It was my grandpa’s birthday, probably his 89th or 90th. One of his gifts was a mug with his nickname printed across it. For a time in the twenties he had been a boxer, and for reasons that I’m not aware of, he fought under a pseudonym, Jeff. (I was named after him. I was named for a pseudonym.) His fighting name had been Jeff and that was the name on the mug. He looked the gift over and said, “Oh, a coffee mug.” Then he gestured toward me, “And it has his name on it.” I squirmed in my seat, uncomfortable about what I thought was a slip of senility. As I’m writing this, I realize that he was probably joking. It’s the same dry humor my brothers and I rely on.
Except for his sideburns, my grandpa’s hair was still dark at ninety years old. I thought he looked like the painting of Arthur H. Smith that hung in the main hallway of my elementary school. (Aside from the fact that my elementary school was named after him, I know nothing about Arthur H. Smith.) There was probably a time when I actually thought the man in the painting was my grandpa. Other students thought that the portrait of Arthur H. Smith looked like Harold, the man who tutored the other second grade class on their spelling words. When, for an assignment, we were asked to bring in family photos to share with the rest of the class, someone asked why Harold appeared in some of mine.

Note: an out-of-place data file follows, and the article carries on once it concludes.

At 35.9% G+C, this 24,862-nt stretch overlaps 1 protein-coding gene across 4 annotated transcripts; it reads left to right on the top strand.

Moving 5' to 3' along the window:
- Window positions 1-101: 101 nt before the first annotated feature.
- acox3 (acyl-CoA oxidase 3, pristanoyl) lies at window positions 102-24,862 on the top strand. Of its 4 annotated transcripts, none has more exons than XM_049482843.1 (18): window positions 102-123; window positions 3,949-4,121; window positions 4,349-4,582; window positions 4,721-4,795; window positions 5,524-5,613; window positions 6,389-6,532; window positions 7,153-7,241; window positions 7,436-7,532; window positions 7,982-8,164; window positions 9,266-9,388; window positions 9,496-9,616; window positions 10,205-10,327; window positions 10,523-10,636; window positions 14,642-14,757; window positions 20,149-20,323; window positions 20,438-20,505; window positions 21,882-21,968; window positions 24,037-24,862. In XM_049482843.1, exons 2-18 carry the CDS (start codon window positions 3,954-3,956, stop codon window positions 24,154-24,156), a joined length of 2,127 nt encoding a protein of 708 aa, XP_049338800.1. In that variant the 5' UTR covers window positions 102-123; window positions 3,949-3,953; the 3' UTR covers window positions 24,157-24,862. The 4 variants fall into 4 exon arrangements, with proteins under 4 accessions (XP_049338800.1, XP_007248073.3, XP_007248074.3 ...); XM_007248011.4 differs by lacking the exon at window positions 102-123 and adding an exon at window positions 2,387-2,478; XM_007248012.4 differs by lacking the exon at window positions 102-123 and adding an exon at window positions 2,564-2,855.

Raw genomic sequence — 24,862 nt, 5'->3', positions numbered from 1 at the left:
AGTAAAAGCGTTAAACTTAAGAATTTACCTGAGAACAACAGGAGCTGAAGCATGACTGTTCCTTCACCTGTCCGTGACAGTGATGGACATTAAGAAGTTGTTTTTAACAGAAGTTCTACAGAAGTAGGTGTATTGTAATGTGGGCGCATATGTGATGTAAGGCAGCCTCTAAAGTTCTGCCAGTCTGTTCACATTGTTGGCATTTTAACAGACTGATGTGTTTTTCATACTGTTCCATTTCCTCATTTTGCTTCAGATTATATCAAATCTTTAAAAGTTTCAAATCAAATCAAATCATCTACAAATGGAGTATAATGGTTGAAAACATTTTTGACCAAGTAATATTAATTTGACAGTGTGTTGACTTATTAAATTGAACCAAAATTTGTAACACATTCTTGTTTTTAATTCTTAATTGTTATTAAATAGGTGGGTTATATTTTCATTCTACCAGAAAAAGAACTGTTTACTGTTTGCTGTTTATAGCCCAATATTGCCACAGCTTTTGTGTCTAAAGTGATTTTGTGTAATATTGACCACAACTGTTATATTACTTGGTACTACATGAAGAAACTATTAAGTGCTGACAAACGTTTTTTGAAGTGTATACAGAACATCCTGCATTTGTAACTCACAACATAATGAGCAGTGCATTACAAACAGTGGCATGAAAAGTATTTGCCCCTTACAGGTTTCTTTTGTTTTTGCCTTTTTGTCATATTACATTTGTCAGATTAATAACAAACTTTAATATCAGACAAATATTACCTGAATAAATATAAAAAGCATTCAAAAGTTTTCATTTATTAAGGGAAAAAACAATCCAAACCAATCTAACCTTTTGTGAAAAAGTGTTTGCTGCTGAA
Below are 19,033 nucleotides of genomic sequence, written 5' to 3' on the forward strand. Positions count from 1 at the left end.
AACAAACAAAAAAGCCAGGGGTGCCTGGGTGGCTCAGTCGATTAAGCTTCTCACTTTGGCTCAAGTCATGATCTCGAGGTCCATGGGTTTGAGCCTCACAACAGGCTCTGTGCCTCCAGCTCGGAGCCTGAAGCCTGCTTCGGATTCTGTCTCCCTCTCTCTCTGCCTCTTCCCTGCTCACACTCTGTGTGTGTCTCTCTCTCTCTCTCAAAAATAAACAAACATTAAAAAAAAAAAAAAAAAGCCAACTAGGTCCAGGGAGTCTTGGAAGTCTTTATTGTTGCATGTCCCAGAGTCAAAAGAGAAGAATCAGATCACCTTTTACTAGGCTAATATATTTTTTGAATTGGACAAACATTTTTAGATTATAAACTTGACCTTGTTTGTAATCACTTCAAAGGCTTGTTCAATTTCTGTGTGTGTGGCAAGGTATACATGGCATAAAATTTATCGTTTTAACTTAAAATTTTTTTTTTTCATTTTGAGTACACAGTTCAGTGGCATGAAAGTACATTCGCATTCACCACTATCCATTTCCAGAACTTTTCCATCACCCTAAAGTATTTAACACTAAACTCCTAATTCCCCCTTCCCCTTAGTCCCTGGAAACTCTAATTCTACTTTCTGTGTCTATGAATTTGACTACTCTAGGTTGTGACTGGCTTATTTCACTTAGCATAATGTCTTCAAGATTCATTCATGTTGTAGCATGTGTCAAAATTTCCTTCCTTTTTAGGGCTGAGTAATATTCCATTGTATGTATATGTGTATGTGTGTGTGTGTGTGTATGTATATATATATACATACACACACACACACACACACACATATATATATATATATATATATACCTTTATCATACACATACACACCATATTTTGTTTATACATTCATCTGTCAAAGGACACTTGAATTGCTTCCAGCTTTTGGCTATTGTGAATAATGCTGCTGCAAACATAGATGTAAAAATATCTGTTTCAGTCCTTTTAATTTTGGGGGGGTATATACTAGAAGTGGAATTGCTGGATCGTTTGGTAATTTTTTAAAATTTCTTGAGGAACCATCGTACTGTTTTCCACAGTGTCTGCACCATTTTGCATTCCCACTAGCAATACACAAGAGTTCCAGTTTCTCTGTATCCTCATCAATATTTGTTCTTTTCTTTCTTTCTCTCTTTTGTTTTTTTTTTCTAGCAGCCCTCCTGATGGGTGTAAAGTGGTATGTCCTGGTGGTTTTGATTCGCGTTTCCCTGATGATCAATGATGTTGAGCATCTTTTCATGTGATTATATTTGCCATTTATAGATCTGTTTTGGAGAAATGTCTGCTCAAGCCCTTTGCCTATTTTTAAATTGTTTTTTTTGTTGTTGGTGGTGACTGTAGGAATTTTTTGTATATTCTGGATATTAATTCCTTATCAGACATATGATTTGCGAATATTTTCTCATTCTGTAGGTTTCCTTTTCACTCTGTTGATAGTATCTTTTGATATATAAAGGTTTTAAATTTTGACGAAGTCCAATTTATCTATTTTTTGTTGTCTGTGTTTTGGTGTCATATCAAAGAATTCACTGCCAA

In high school I made a painting of my grandpa based on a photo from 1920, I think he would’ve been 27 or 28 that year. I took that painting with me when I moved to Seattle and have hung it on my wall through the various moves I’ve made since. It’s hanging above my desk right now. It wasn’t until I started writing this paragraph that I realized there must be a subconscious association between my painting and the painting from my elementary school burned into my subconscious brain.